Advertisement

Numerical Simulation of a Transonic Gas-Droplet Two-Phase Flow over an Airfoil with a Droplet Breakup Model

  • Geum-Su Yeom
  • Keun-Shik Chang
Conference paper

Introduction

Gas-particle two-phase flows are abundant in the practical engineering problems. A branch of application is involved with the solid particles such as dust cyclone, flight in the hail storm, detonation of the dusty gases in the coal mine and grain storage tank, etc. Another branch of applications happen in the gas-liquid droplet two-phase flows but it is somewhat strange that they have not been much solved in the literature. Examples of this flow are the aviation of a flight vehicle through the cloud, fuel spray combustion and pulse detonation engine. Numerical simulation of the gas flow with the liquid droplets is more difficult than the gas flow with the solid particles. The reason is simple: the liquid droplets are a deformable medium with surface tension, breakup, coalescence, evaporation and condensation. In the present paper, we numerically simulate the transonic flow of air-water droplet mixture over a NACA0012 airfoil: see Fig. 1.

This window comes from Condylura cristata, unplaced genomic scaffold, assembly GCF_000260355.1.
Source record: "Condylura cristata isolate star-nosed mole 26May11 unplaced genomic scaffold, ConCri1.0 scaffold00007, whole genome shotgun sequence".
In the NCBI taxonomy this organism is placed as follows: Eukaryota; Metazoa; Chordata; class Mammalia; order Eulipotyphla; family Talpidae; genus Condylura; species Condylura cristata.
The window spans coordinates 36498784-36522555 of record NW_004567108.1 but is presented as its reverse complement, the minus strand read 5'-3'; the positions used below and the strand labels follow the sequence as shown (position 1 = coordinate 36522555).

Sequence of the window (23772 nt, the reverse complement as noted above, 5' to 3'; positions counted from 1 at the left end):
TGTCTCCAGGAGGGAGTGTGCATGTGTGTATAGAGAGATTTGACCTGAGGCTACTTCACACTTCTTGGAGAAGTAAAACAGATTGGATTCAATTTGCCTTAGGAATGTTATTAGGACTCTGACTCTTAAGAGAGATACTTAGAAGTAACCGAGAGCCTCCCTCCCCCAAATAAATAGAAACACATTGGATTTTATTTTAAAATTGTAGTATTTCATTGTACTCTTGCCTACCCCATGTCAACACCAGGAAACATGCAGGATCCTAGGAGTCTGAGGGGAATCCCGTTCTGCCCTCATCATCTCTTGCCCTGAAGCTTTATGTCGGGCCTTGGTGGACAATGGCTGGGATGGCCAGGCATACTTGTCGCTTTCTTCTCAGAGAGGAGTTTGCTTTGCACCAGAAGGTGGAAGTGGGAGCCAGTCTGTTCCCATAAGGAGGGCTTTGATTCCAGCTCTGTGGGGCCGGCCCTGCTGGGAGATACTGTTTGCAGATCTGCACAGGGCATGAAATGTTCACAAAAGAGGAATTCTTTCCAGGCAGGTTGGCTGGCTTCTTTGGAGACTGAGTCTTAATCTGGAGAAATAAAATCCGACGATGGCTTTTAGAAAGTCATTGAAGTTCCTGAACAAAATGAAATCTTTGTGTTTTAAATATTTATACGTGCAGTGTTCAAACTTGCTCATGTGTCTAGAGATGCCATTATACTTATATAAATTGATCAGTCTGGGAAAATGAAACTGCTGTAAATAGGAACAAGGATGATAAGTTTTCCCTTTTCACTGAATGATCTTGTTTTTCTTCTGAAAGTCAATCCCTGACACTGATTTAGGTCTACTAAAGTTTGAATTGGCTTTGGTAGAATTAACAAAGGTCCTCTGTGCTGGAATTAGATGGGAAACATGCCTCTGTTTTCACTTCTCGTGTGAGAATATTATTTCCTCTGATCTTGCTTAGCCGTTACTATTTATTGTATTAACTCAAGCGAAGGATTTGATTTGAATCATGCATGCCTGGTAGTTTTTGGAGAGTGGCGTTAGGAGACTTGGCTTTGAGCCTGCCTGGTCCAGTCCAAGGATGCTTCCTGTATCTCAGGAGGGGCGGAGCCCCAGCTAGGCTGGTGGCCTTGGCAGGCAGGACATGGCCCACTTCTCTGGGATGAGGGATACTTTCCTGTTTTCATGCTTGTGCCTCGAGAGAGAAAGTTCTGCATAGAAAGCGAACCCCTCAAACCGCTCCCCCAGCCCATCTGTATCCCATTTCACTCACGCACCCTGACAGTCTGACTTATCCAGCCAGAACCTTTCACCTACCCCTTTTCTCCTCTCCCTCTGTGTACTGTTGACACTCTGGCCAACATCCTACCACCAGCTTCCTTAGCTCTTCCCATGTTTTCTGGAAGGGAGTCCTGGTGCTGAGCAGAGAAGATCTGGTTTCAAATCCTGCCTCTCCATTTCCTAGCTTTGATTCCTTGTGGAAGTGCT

Keywords

Droplet Size Liquid Droplet Droplet Diameter Breakup Time Droplet Breakup 
These keywords were added by machine and not by the authors. This process is experimental and the keywords may be updated as the learning algorithm improves.

Preview

Unable to display preview. Download preview PDF.

Unable to display preview. Download preview PDF.

References

  1. 1.
    Yeom, G.S., Chang, K.S.: Shock Wave Diffraction about a Wedge in a Gas-Microdroplet Mixture. Int. J. Heat Mass Transfer 53, 5073–5088 (2010)zbMATHCrossRefGoogle Scholar
  2. 2.
    Ishii, M., Hibiki, T.: Thermo-Fluid Dynamics of Two-Phase Flow. Springer, New York (2006)zbMATHGoogle Scholar
  3. 3.
    Yuen, M.C., Chen, L.W.: Heat transfer measurements of evaporating liquid droplets. Int. J. Heat Mass Transfer 21, 537–542 (1977)CrossRefGoogle Scholar
  4. 4.
    Kolev, N.I.: Fragmentation and Coalescence Dynamics in Multiphase Flows. Exp. Therm. Fluid Sci. 6, 211–251 (1993)CrossRefGoogle Scholar
  5. 5.
    Brodkey, R.S.: The Phenomena of Fluid Motions. Addison-Wesley, Reading, Mass. (1967)Google Scholar
  6. 6.
    Pilch, M., Erdman, C.A.: Use of Breakup Time Data and Velocity History Data to Predict the Maximum Size of Stable Fragments for Acceleration-Induced Breakup of a Liquid Drop. Int. J. Multiphase Flow 13, 741–757 (1987)CrossRefGoogle Scholar

Copyright information

© Springer-Verlag Berlin Heidelberg 2012

Authors and Affiliations

  • Geum-Su Yeom
    • 1
  • Keun-Shik Chang
    • 1
  1. 1.Department of Mechanical, Aerospace and Systems EngineeringKorea Advanced Institute of Science and TechnologyDaejeonSouth Korea

Personalised recommendations